National data shows fewer students applying to college early during COVID-19 pandemic

RALEIGH, N.C. -- If you have a child who plans to attend college next year, you don't have to be told that the pandemic has changed the application landscape.

What normally would have been a summer spent by rising high school seniors touring college campuses instead became virtual tours via home computer for many.

Shery Boyles, the admissions director for Meredith College in Raleigh said that admissions officials at colleges and universities understand the additional anxiety students are experiencing this year.

"The pandemic has just had an incredible impact on college admissions. Things that have been sacred through the years to college admissions no longer exist this fall," said Boyles.

She says through all the craziness of the past eight months, college admissions staff across the nation have been preparing for the application season.

"Even though we're in the middle of a pandemic, we are here for them," Boyles said.

Although some colleges and universities have already ended their early action application period, many have extended their deadlines.

"The advantage to applying early action is that you're going to get a decision from a college sooner. You're going to know what your college options are," Boyles said. "You will have longer to work through the financial aid process."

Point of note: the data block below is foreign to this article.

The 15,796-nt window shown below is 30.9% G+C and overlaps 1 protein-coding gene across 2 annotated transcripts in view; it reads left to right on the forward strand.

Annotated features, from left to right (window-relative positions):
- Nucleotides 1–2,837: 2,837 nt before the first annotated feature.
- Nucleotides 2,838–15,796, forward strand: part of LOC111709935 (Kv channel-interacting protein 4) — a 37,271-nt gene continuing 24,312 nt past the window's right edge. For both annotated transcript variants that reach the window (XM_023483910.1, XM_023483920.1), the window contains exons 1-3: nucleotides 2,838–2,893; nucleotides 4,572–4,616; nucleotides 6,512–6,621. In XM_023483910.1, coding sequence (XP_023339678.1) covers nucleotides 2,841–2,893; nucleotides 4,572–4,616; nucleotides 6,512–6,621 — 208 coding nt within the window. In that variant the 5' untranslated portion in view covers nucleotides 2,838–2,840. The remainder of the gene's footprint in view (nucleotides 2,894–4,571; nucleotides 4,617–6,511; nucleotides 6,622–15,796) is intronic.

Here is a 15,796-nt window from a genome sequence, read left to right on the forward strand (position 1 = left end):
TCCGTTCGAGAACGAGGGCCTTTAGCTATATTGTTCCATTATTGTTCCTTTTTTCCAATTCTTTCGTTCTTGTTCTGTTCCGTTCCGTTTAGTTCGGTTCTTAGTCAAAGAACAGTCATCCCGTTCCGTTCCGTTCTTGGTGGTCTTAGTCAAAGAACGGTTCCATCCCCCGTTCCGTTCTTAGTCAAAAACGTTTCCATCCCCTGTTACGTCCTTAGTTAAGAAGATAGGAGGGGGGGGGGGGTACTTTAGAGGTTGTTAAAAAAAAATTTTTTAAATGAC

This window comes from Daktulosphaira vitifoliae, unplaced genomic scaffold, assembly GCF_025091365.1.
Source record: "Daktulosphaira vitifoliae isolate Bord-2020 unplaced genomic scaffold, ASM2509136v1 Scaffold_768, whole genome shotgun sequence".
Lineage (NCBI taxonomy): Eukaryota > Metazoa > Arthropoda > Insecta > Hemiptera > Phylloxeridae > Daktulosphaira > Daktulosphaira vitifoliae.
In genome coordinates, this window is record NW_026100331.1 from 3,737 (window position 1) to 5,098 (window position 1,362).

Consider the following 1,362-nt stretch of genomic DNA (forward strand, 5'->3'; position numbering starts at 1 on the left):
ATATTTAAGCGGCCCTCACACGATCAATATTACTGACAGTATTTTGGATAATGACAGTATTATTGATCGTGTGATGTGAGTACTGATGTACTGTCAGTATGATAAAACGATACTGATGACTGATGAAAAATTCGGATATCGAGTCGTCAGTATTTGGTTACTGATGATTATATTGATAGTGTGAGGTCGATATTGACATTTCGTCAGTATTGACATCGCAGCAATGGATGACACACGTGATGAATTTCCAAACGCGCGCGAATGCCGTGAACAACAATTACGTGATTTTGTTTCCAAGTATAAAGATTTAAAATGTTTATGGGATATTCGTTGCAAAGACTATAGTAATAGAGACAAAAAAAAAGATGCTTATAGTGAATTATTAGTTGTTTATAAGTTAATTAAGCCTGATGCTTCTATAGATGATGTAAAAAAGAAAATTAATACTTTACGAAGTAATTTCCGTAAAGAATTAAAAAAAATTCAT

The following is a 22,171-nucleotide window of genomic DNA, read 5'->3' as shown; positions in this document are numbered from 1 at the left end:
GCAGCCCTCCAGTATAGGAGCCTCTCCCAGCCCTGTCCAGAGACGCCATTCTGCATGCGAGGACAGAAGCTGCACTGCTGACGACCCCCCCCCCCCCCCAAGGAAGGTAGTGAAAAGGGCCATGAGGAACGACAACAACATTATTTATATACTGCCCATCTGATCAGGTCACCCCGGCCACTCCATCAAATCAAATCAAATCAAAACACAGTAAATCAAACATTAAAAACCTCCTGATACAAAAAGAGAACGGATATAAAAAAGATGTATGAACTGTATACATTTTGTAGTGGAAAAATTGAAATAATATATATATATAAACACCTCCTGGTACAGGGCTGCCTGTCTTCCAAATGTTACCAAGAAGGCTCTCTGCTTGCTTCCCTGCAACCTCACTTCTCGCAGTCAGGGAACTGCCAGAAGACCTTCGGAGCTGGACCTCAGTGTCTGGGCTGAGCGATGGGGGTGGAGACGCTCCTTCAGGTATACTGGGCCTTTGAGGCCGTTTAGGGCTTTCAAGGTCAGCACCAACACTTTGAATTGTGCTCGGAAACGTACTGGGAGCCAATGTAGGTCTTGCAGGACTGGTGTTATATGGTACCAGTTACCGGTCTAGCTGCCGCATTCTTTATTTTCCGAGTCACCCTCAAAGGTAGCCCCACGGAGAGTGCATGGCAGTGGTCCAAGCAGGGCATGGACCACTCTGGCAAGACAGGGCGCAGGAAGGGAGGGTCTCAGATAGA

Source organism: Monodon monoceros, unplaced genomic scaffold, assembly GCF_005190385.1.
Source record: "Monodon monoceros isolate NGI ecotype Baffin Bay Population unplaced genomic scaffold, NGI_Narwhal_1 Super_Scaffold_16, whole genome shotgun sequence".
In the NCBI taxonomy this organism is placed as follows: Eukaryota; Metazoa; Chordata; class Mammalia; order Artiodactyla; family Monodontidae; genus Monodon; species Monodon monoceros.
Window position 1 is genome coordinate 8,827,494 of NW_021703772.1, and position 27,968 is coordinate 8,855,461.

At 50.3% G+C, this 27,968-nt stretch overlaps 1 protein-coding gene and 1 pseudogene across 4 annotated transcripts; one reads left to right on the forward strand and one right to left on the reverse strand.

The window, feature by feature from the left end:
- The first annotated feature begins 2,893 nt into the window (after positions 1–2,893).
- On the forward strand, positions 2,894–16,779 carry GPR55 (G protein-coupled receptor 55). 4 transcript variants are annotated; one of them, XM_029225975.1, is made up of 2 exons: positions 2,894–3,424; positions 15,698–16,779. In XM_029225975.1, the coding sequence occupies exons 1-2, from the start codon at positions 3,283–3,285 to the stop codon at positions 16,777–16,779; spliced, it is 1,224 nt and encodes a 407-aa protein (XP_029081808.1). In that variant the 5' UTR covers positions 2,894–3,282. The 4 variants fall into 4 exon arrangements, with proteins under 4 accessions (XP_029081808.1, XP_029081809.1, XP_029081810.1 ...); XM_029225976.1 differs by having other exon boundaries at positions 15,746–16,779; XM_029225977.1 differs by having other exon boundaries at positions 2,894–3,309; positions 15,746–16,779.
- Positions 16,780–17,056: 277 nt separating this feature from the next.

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But Boyles didn't want to discourage students from applying during the general admission process.

She is already seeing national data showing a decline in applications--especially among one group.

"It is particularly down with first-generation college students," Boyles said. "That is not good for our society. That's not good for the communities. And so the pandemic is definitely having an impact."

Boyles says families with generations of college graduates often find it easier to navigate the application process.

But, she added, that's no reason for first generation students to throw in the towel. "I want to stress the importance of students not self-selecting out of the college application process because they feel isolated. There are people who will help you through the process," Boyles said.

You can also find help additional help with applications at the Common App organization's website.
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